When It Comes To Entrepreneurship, We Need Fewer Kirks And More Picards
Every entrepreneur wants to be successful, but few of us are honest about what that really means. The truth is that most entrepreneurs want to “make it big,” which is a very different kind of success.
Most of us, at least in the world of tech, want fame, adulation, power, and everything that goes along with it. To deny that would be disingenuous.
We buy into a culture where we’re told that to achieve this type of success, we have to be brash, aggressive, “move fast and break things,” and always be in the limelight.
Our society equates wealth and fame with intelligence and skill, which leads entrepreneurs to set their values accordingly.
As a result, we see entrepreneurial “miracles” like Uber, Theranos, and even Facebook become mired in scandal.
This culture needs to change, and it has to start with the leaders of entrepreneurial organizations. As leaders, we must ask ourselves a pointed question: What kind of leader do we want to be?
Are you a Kirk or a Picard?
I’m of the belief that we need to promote and elect more “Philosopher Kings” to positions of power in both business and government.
The term Philosopher King originated with Plato, who used it to describe a wise leader who possessed intelligence, humility, reliability, and a willingness to live a simple life.
One such example is that of Marcus Aurelius, the Roman emperor who also happened to be a stoic philosopher.
I realize, however, that most of us aren’t precisely up-to-speed on our history of Roman emperors, so allow me to use a more contemporary example.
For my fellow Star Trek fans out there, you’ve no doubt engaged in the debate over the merits of Captain James T. Kirk vs. Captain Jean-Luc Picard.
These fictional Starfleet captains offer a perfect example of contrasting leadership styles.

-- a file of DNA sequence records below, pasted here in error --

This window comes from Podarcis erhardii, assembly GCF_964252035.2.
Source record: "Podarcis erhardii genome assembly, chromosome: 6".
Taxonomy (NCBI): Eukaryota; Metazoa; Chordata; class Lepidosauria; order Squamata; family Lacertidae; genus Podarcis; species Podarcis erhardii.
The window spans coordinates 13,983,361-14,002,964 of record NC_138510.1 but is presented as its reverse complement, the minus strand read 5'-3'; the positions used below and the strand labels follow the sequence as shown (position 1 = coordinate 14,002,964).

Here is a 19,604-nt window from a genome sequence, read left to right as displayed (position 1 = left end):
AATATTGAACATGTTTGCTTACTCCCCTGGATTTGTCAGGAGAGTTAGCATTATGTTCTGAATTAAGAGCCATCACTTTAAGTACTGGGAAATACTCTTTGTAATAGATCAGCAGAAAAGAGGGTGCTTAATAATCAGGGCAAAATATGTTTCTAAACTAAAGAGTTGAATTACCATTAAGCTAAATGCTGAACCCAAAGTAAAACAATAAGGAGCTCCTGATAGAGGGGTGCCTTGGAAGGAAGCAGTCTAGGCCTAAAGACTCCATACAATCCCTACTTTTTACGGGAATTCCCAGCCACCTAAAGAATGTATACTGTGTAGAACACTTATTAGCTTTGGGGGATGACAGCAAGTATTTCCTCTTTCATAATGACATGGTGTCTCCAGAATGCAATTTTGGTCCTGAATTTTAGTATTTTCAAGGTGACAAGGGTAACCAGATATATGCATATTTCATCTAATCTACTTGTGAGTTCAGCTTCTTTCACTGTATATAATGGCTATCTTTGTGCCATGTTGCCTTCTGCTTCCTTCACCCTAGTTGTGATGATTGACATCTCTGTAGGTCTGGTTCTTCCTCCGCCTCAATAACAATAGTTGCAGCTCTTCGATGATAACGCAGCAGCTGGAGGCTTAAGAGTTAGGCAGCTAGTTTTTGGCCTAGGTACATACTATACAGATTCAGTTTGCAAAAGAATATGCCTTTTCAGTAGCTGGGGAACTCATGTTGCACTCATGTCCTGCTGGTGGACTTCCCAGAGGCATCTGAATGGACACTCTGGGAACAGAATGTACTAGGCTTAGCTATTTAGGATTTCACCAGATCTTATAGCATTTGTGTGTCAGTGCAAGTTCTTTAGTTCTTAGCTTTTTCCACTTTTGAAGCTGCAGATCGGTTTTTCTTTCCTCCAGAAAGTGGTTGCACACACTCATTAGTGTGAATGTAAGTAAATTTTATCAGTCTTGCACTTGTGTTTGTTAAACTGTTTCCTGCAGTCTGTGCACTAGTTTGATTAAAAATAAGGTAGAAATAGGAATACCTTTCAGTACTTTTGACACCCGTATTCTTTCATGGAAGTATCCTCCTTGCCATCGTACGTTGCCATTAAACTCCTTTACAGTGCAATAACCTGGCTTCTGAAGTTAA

Kirk, if you recall, is the quintessential celebrity leader; passionate, spontaneous, vain, and reckless. Perhaps that’s why people love him. With his swagger, bravado, and willingness to take risks, he represents everything we want to be.
Picard, on the other hand, is our Philosopher King. He’s temperate, measured, empathetic, and puts the needs of his crew above his own.
He’s not the type to take risks for the sake of fame and glory. Instead, he consistently demonstrates rationalism, steadfast devotion to the mission, fairness, and willingness to dialogue.
Kirk is an action hero, while Picard reminds us more of a grandfatherly mentor. While he might not be as exciting, Picard and his philosophical approach represent what more entrepreneurs need to emulate.
We don’t need another hero; we need a defender of values
We are a culture adrift. It feels like for every step we take toward enlightenment; we take two more back toward greed, pride, and hubris.
Silicon Valley and the entrepreneurs who look to it for inspiration and leadership like to think of themselves as enlightened, but in reality, they’re just like the rest of us.
For all of their musings about progressivism and disruption, their decisions and actions show them to be more of the same. They’re Captain Kirk, off for adventure and self-aggrandizement, regardless of the consequences.
When it comes to entrepreneurship (and one could argue society as a whole), this is mere vanity.
Instead, we must learn to be more like Picard, forgoing the hero role for being a steward of shared values.
In doing so, we can create a culture where ethical behavior is encouraged, and people feel safe pointing out things that they feel run counter to it.
Becoming your organization’s Picard
So what does this extended Star Trek metaphor mean for the modern entrepreneur?
Put simply; it is a call to reject the temptation to become an aggressive, vain, and win-at-all-costs type of leader.
Instead, entrepreneurs should push themselves to become servant leaders and philosopher kings who recognize that morality and business can never be separated.
I’ve learned that how you pursue success is more important than what you achieve.
This is not to say that results don’t matter. On the contrary, I’ve come to learn that the path you choose and culture you cultivate determines whether or not you’re a flash in the pan success or something of lasting value.
Becoming a philosopher king inside of your organization requires you to develop temperance, a willingness to dialogue, and a commitment to morality that does not falter in the face of adversity.
This measured, steady, and humble approach to leadership may not be sexy, but it is just the kind of enlightened leadership today’s entrepreneurs need to adopt going forward.